1st Edition

Victims’ Access to Justice Historical and Comparative Perspectives

Edited By Pamela Cox, Sandra Walklate Copyright 2023
    248 Pages 5 B/W Illustrations
    by Routledge

    248 Pages 5 B/W Illustrations
    by Routledge

    Why have many victim-centred policy initiatives met with so little success? How have those initiatives unfolded differently in different global jurisdictions over different periods of time? This book aims to address these questions.

    Building on a major research project exploring victims’ access to justice over time and place, Victims' Access to Justice considers the potentialities for victims’ participation in criminal justice systems and in victim programmes both in historical and comparative context. It considers a range of topics: ways of identifying and accommodating victims’ needs and senses of justice; the impacts for criminal justice systems of seeking to accommodate these; and the ways in which adversarial criminal justice systems, in particular, may enable or inhibit victim participation.

    This is essential reading for all those engaged in understanding and working with victims of crime.

    1. Introduction: Victims’ Access to Justice: A (Brief) Contemporary History 1945–2015 Pamela Cox and Sandra Walklate, Section One: Mapping the Historical Continuities of Victimhood, 2. The Crown Against…: The Victim and the State in the Pursuit of Criminal Prosecution, 1840–1985 Ruth Lamont, 3. Divergent victims in the Old Bailey, 1950–1979 Heather Shore and Lucy Williams, 4. Using Crime Survey Data to Track and Measure Access to Justice: Problems and Possibilities Elisa Impara, 5. The Changing Landscape of Service Delivery for Victims of Crime in England and Wales in the Last Fifty Years Rob I. Mawby, Section Two: The Legacies of Adversarialism for Victims’ Access to Justice, 6. Gender, Sexual Violence, and Access to Justice in India Ravinder Barn and Ved Kumari, 7. 'I want Your Tears and I Want Them to be Real': Exploring the Construction of 'Ideal' and 'Non-ideal' Victims in the Independent Assessment Process for Indian Residential School Abuse Konstantin Petoukhov, 8. Analysing the Victim Review Scheme of Decisions Not to Prosecute in England and Wales and Within Comparative Jurisdictions Marie Manikis and Mary Iliadis, Section Three: Victims’ Access to Justice: Lessons from Non-adversarial Jurisdictions, 9. The Swedish Welfare Model and the Development of Social Services for Crime Victims Kerstin Svensson and Carina Gallo, 10. Victim Participatory Rights in Dutch Criminal Proceedings: A Review of Research on Their Potential Effectiveness Maarten Kunst, Joyce Schot, and Antony Pemberton, 11. The Critical Presence of Absent Victims in Criminal Policy: Fragments of Spanish Legislation Gema Varona, 12. Evolution of Victims’ Access to Criminal Justice in Brazil Thiago Pierobom de Ávila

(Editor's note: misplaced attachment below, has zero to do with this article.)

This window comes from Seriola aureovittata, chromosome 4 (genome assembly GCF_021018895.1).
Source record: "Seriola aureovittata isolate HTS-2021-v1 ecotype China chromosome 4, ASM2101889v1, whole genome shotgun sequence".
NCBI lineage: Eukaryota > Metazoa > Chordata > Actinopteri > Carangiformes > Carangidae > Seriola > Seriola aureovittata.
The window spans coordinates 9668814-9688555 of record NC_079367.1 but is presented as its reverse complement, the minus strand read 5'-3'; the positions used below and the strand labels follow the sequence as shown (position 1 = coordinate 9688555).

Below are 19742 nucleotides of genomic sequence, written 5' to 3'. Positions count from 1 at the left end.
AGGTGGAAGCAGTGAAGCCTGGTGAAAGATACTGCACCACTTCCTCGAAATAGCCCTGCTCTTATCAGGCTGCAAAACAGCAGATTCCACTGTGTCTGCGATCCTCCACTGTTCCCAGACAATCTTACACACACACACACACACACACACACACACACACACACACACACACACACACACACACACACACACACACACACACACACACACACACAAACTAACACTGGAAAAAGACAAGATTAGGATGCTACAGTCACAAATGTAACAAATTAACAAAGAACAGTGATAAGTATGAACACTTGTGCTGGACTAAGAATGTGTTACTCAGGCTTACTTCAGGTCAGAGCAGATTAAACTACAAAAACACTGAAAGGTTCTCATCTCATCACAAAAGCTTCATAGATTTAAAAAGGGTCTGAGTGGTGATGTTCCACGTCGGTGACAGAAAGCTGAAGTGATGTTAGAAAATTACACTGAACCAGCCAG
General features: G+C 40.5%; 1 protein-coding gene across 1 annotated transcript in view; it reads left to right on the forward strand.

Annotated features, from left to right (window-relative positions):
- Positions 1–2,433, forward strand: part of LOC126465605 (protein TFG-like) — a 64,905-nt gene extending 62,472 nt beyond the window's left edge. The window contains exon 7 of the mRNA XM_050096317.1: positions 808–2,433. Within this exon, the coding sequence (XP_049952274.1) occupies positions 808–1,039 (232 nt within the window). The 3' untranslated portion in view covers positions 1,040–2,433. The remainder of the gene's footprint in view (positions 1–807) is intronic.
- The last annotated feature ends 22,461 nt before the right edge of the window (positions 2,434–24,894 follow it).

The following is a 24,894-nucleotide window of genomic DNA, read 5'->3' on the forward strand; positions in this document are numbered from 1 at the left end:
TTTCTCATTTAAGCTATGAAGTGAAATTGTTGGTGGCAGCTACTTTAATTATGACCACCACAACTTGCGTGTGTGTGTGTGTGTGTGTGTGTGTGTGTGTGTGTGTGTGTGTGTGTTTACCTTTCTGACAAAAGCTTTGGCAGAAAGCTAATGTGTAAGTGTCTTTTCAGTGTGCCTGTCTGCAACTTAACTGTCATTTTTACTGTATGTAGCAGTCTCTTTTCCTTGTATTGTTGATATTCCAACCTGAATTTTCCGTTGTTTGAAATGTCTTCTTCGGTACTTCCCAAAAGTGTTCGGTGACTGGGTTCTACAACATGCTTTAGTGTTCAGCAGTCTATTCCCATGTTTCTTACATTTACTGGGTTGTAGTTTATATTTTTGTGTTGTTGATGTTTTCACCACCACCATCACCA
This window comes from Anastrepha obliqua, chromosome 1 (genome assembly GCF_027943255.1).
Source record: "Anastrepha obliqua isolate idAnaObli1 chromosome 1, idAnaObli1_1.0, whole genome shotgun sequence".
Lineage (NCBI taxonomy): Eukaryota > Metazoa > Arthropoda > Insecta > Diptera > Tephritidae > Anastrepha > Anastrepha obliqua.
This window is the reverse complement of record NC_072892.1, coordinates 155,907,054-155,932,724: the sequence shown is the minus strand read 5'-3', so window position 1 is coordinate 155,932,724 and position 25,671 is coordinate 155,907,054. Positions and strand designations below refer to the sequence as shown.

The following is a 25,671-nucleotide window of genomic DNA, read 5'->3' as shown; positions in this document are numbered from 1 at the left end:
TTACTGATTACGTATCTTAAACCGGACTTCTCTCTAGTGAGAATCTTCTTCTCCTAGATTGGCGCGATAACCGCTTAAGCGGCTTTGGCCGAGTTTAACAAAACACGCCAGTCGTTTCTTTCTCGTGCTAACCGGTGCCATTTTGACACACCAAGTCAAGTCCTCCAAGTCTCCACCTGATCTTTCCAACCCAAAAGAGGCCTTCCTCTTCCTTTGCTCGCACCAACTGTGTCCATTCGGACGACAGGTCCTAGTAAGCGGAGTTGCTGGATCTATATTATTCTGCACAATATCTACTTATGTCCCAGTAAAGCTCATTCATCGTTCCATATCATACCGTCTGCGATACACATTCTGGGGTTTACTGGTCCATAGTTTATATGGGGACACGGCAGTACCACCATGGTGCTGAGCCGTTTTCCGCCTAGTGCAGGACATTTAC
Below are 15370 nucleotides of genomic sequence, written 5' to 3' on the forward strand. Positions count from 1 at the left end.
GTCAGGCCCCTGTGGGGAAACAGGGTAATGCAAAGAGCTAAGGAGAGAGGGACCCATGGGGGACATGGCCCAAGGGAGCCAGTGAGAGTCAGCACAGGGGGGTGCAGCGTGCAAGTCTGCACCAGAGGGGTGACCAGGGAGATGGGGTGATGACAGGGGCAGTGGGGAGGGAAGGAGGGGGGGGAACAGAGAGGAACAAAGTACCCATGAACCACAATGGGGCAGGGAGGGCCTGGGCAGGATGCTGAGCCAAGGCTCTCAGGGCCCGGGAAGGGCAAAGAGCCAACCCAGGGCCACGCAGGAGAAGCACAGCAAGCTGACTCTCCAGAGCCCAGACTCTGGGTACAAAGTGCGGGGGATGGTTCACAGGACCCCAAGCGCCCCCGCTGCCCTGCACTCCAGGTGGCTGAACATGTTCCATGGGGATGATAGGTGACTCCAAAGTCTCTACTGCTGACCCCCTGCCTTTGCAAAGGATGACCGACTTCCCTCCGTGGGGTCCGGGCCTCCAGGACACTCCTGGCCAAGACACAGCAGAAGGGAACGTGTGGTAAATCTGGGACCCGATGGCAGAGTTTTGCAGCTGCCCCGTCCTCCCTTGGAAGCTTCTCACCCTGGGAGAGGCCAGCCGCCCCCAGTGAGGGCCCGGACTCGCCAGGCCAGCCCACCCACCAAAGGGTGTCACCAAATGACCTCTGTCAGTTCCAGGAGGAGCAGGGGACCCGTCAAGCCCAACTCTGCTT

Pamela Cox is Professor in Sociology at the University of Essex, UK.

    Sandra Walklate is Eleanor Rathbone Chair of Sociology at the University of Liverpool, UK.

    Victims’ Access to Justice: Historical and Comparative Perspectives provides an important and valuable contribution to our understanding of victim participation in criminal justice mechanisms across a wide range of jurisdictions with varied legal systems and political and social traditions. A key strength of this book is its comparative historical and contemporary view of the politicisation of and State responses to crime victims against a background of wars, terrorism, settler colonial violence, and gender violence. This excellent collection draws on perspectives of diverse cultural, geographical and historical contexts to analyse the different trajectories of [some] victims’ access to justice as well as the factors that inhibit victim participation. In doing so, this book opens up problems and possibilities for scrutiny and reflection, enhancing the potential for improved policy responses to victims of crime more generally.

    Tracey Booth, Professor in Law Health Justice, University of Technology, Sydney

    This instructive collection of essays explores how crime victims’ responses to the measures that different jurisdictions employ in response to their experience may vary over and through time, and according to their scope. Anyone with an interest in the impact of such measures will find much of value here.

    Emeritus Professor David Miers, University of Cardiff